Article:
* * * * *
Callie Monahan sat on the stoop of her mother's cabin watching her two-year-old son play in the dirt. Joshua was a beautiful baby. She was happy that her mom helped her take care of him, so that she could keep him. She shivered despite the heat of the morning's sunshine. Today was her birthday. She hated her birthday, because that was the day...it had been three years since Mark had put Joshua in her.
Timmy, a rambunctious 12 year old, poked his head around the corner of the house. "Hey Callie! I found a huge box of marbles. Come see!" Callie very carefully picked Joshua up and took him inside, telling her mum that she was going to go play with Timmy. She came back outside and followed Timmy into the woods. At first she didn't realize where he was leading her, but then she recognized the now-overgrown railroad tie stairs.
Callie froze. Timmy climbed several more steps before he realized that she'd stopped. He stopped as well, and turned. "What's the matter?"
Callie's voice wavered. "We're going to Mark's house."
"He put Joshua in me."
"Oh. Well, we're not going there, we're going to my Uncle Geoff's house. That's where I stay when I come to visit in the summer."
"Oh. All right." Callie brightened. Maybe Mark had moved away like her friend Teresa had.
They arrived at the cabin. Timmy got out two huge canisters of colored marbles. "See? I told you there were lots!" The two began to set up the biggest marble game ever. Mark poked his head out of the kitchen. "Hi Callie! It's nice to see you again."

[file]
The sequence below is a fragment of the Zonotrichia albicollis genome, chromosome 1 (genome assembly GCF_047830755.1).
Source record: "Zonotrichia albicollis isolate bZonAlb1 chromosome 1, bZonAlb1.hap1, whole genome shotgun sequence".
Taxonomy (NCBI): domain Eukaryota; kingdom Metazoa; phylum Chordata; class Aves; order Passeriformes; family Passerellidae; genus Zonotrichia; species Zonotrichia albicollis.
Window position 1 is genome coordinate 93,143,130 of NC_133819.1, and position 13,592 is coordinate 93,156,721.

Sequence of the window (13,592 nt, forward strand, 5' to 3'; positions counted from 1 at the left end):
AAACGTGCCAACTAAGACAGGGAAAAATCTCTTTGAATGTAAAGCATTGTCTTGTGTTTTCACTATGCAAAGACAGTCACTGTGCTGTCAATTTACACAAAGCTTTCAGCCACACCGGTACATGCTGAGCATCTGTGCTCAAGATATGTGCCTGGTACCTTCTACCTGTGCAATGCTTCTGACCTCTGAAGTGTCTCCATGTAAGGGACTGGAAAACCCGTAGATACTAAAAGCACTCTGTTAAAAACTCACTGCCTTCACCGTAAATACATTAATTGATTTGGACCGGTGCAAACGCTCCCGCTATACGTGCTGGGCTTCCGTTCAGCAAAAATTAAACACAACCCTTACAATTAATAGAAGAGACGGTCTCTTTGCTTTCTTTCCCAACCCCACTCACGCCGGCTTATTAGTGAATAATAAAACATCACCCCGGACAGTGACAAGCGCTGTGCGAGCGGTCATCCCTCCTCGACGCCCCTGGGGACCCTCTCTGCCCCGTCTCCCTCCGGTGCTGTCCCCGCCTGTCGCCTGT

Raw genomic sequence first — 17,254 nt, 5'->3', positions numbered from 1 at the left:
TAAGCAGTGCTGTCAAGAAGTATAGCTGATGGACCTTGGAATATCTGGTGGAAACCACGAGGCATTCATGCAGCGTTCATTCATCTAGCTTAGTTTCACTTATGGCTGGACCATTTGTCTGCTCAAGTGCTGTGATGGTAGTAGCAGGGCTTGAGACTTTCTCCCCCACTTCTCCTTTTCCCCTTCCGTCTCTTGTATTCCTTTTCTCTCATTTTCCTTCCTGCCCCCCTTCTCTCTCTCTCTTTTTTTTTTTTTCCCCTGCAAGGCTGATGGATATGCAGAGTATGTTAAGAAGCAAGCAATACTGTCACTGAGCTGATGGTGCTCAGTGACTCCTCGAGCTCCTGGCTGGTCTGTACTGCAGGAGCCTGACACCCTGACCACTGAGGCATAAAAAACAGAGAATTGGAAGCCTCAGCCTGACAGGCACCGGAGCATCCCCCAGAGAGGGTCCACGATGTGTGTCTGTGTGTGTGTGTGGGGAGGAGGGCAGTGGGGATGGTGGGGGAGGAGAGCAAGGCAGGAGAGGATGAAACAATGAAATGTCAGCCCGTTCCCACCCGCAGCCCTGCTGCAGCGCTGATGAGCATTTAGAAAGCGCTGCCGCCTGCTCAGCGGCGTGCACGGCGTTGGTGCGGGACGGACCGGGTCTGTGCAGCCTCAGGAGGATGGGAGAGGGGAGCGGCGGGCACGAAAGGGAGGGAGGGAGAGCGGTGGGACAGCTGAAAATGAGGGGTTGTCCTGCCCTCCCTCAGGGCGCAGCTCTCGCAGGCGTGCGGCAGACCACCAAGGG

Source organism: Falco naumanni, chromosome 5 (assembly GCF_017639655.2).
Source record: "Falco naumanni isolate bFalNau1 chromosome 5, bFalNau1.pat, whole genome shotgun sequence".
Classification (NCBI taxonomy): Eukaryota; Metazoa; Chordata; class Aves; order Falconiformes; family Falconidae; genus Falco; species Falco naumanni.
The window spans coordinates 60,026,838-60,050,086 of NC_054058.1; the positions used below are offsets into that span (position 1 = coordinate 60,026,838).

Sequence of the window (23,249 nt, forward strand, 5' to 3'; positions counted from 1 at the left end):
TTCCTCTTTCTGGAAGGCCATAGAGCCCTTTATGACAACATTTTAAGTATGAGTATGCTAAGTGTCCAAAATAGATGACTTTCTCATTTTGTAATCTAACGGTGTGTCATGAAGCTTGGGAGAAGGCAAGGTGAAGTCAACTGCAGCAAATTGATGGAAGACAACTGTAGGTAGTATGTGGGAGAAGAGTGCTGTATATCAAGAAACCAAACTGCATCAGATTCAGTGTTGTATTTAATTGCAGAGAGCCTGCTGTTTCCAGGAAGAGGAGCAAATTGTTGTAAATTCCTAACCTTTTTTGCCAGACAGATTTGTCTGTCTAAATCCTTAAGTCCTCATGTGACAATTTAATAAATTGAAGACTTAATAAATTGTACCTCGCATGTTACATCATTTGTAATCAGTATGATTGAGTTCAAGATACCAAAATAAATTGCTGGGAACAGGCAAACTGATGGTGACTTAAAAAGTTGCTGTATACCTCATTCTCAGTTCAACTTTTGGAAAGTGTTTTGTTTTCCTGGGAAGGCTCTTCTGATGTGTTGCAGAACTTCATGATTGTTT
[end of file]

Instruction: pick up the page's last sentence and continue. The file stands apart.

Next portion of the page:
Callie looked up at the sound of the voice, and panicked when she saw who it was. She jumped to her feet. "I gotta go home, Timmy. Mom's baking me a cake."
Callie ran out the door. Blinded by fright, she didn't see the figure coming up the path until it was too late. They collided. Strong hands put her back on her feet. She looked up to say thank you, then screamed and continued down the hill even faster than before.
Callie slammed the door behind her as she entered the house. Sobbing, she told her mother that Timmy had taken her to Mark's house, only he'd called it his uncle Geoff's house, and she'd seen Mark. Twice.
A week later Callie was still insisting that there were two of Mark. Callie's mother called the detective that had been placed in charge of the case three years earlier. Several hours later he returned her call.
"Mrs. Monahan, very good news! Callie may be right in insisting that there are two of Mark. I've done some checking, and it seems that thirty years ago Mrs. Brewer gave birth to identical twins, Jonathan, and Mark Geoffrey...